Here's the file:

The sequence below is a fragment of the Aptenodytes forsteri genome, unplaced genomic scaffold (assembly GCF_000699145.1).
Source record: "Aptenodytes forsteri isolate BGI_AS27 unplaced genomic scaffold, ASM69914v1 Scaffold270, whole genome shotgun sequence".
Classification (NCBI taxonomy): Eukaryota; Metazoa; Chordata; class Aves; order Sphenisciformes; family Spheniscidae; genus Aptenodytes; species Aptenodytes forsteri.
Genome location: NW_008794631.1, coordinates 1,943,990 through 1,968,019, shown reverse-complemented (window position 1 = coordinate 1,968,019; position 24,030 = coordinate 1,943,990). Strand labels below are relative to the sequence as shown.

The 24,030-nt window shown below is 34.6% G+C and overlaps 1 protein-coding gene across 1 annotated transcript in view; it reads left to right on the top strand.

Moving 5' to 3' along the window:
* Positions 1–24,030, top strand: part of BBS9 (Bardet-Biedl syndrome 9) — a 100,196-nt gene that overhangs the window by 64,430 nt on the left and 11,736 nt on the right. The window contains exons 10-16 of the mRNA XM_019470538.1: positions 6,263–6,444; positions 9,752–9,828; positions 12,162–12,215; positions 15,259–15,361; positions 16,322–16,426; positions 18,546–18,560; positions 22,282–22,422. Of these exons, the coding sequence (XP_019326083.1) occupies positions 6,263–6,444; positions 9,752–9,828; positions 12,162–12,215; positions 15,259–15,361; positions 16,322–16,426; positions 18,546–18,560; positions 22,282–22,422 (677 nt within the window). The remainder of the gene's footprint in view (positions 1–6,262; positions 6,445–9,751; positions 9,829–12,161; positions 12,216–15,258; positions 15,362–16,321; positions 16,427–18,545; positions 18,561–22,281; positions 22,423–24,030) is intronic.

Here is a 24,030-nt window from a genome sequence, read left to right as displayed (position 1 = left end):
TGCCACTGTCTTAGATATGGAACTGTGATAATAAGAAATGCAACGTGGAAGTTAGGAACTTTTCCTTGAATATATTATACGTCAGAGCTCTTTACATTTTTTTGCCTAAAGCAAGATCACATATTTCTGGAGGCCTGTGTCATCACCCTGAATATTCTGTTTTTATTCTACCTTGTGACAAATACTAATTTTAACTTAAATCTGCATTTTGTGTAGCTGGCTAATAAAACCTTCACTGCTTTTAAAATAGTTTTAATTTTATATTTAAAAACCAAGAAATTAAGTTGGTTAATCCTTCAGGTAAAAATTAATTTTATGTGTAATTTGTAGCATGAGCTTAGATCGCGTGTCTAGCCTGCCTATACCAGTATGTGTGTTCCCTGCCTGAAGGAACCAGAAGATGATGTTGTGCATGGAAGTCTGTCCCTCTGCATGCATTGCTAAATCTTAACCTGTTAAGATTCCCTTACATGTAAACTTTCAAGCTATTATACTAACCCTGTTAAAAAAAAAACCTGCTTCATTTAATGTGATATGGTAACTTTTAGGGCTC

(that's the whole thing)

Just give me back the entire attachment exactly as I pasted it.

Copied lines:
The sequence below is a fragment of the Aptenodytes forsteri genome, unplaced genomic scaffold (assembly GCF_000699145.1).
Source record: "Aptenodytes forsteri isolate BGI_AS27 unplaced genomic scaffold, ASM69914v1 Scaffold270, whole genome shotgun sequence".
Classification (NCBI taxonomy): Eukaryota; Metazoa; Chordata; class Aves; order Sphenisciformes; family Spheniscidae; genus Aptenodytes; species Aptenodytes forsteri.
Genome location: NW_008794631.1, coordinates 1,943,990 through 1,968,019, shown reverse-complemented (window position 1 = coordinate 1,968,019; position 24,030 = coordinate 1,943,990). Strand labels below are relative to the sequence as shown.

The 24,030-nt window shown below is 34.6% G+C and overlaps 1 protein-coding gene across 1 annotated transcript in view; it reads left to right on the top strand.

Moving 5' to 3' along the window:
* Positions 1–24,030, top strand: part of BBS9 (Bardet-Biedl syndrome 9) — a 100,196-nt gene that overhangs the window by 64,430 nt on the left and 11,736 nt on the right. The window contains exons 10-16 of the mRNA XM_019470538.1: positions 6,263–6,444; positions 9,752–9,828; positions 12,162–12,215; positions 15,259–15,361; positions 16,322–16,426; positions 18,546–18,560; positions 22,282–22,422. Of these exons, the coding sequence (XP_019326083.1) occupies positions 6,263–6,444; positions 9,752–9,828; positions 12,162–12,215; positions 15,259–15,361; positions 16,322–16,426; positions 18,546–18,560; positions 22,282–22,422 (677 nt within the window). The remainder of the gene's footprint in view (positions 1–6,262; positions 6,445–9,751; positions 9,829–12,161; positions 12,216–15,258; positions 15,362–16,321; positions 16,427–18,545; positions 18,561–22,281; positions 22,423–24,030) is intronic.

Here is a 24,030-nt window from a genome sequence, read left to right as displayed (position 1 = left end):
TGCCACTGTCTTAGATATGGAACTGTGATAATAAGAAATGCAACGTGGAAGTTAGGAACTTTTCCTTGAATATATTATACGTCAGAGCTCTTTACATTTTTTTGCCTAAAGCAAGATCACATATTTCTGGAGGCCTGTGTCATCACCCTGAATATTCTGTTTTTATTCTACCTTGTGACAAATACTAATTTTAACTTAAATCTGCATTTTGTGTAGCTGGCTAATAAAACCTTCACTGCTTTTAAAATAGTTTTAATTTTATATTTAAAAACCAAGAAATTAAGTTGGTTAATCCTTCAGGTAAAAATTAATTTTATGTGTAATTTGTAGCATGAGCTTAGATCGCGTGTCTAGCCTGCCTATACCAGTATGTGTGTTCCCTGCCTGAAGGAACCAGAAGATGATGTTGTGCATGGAAGTCTGTCCCTCTGCATGCATTGCTAAATCTTAACCTGTTAAGATTCCCTTACATGTAAACTTTCAAGCTATTATACTAACCCTGTTAAAAAAAAAACCTGCTTCATTTAATGTGATATGGTAACTTTTAGGGCTC